About a quarter of Beijing's primary school students have been relieved of the preexam jitters long associated with the days leading up to the Chinese Lunar New Year vacation.
Some 106,000 pupils in the Chinese capital are among the first to bid farewell to the old 100-mark system that was abandoned in September in favor of a grading system that defines performance in terms of "excellent, good, pass, and fail," with 60 percent of the grade based on overall achievement and 40 percent on behavior, the China Daily said Jan. 3.
The transition to the new system in selected schools in Beijing, the nearby port city of Tianjin, Shanghai, eastern Jiangsu, Shandong, and northeastern Liaoning provinces has led to homework loads being reduced by half, with kids able to enjoy more time for play or extracurricular activities.
But not all parents are pleased. Some worry that their children will become increasingly unruly and lazy without the pressure of test scores, China Daily said.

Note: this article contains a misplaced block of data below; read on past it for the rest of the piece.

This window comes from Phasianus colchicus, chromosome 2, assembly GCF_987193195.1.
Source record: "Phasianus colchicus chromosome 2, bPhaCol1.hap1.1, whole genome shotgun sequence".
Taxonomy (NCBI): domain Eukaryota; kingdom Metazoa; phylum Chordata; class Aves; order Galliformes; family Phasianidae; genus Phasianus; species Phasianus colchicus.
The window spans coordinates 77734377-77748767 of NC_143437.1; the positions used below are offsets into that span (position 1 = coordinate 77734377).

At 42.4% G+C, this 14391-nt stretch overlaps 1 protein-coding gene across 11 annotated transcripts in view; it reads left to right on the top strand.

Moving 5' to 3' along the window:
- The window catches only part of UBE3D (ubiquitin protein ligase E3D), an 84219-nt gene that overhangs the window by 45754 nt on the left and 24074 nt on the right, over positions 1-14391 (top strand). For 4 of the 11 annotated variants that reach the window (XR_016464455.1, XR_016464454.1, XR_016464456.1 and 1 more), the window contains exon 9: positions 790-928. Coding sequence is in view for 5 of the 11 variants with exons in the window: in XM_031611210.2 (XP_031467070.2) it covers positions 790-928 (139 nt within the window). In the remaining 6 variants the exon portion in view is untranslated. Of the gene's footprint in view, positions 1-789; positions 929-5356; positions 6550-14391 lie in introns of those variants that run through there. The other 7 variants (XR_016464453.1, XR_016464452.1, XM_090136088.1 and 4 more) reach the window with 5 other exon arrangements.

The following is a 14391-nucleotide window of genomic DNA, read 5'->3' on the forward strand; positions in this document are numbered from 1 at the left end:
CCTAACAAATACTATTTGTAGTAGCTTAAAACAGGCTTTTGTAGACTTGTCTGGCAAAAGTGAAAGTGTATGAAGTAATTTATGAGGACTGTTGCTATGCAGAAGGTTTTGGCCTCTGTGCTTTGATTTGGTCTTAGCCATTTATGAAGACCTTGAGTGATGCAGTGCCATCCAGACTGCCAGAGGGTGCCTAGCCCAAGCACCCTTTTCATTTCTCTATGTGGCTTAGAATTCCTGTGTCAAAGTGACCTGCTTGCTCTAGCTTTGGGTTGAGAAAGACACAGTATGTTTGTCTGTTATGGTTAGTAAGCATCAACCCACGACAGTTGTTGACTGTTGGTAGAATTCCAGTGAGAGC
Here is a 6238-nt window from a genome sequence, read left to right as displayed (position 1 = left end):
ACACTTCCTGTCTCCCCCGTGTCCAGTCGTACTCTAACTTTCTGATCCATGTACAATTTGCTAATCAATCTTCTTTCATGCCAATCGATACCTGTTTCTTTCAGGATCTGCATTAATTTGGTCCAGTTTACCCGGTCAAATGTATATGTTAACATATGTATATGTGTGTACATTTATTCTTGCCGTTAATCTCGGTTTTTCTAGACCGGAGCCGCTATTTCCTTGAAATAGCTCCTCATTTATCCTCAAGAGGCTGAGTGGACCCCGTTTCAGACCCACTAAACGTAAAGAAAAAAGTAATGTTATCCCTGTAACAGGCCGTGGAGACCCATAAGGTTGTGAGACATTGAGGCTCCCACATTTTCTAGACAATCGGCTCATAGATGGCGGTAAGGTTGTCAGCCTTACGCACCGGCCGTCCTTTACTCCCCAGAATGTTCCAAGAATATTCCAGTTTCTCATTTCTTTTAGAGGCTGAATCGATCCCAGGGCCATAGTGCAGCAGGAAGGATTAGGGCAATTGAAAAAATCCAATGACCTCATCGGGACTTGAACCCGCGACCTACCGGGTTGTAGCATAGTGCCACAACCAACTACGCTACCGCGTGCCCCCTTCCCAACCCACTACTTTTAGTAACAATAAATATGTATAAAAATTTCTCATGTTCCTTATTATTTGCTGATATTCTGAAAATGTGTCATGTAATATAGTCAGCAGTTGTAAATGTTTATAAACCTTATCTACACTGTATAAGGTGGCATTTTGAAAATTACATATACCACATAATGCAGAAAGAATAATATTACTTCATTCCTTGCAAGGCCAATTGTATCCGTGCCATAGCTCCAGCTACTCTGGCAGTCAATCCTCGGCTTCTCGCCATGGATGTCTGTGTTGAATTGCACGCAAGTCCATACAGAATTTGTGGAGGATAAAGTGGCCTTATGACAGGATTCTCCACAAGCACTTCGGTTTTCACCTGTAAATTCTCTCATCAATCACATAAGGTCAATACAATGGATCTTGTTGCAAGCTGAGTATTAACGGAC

Pro-reform educators say most parents continue to ignore the fact that play, leisure reading, painting, dancing, or club activities help kids develop to their full potential.
Xu Xiuru of the National Institute of Healthy Education said the number of pupils suffering mental problems due to pressure of homework and fierce competition under the old 100-mark system has increased in recent years.
Many teachers argue that pupils acquire a better and faster command of fundamental knowledge under the old system, the report said.
Last year the China Daily warned parents against pushing their toddlers into becoming little prodigies, citing cases of children being beaten to death or driven to suicide by parents demanding too much, too soon.
The report said the craze for high marks and university admission were mistakenly the sole concerns of schools and Chinese parents who are limited to one child per couple in cities in accordance with the nation's strict family-planning policy.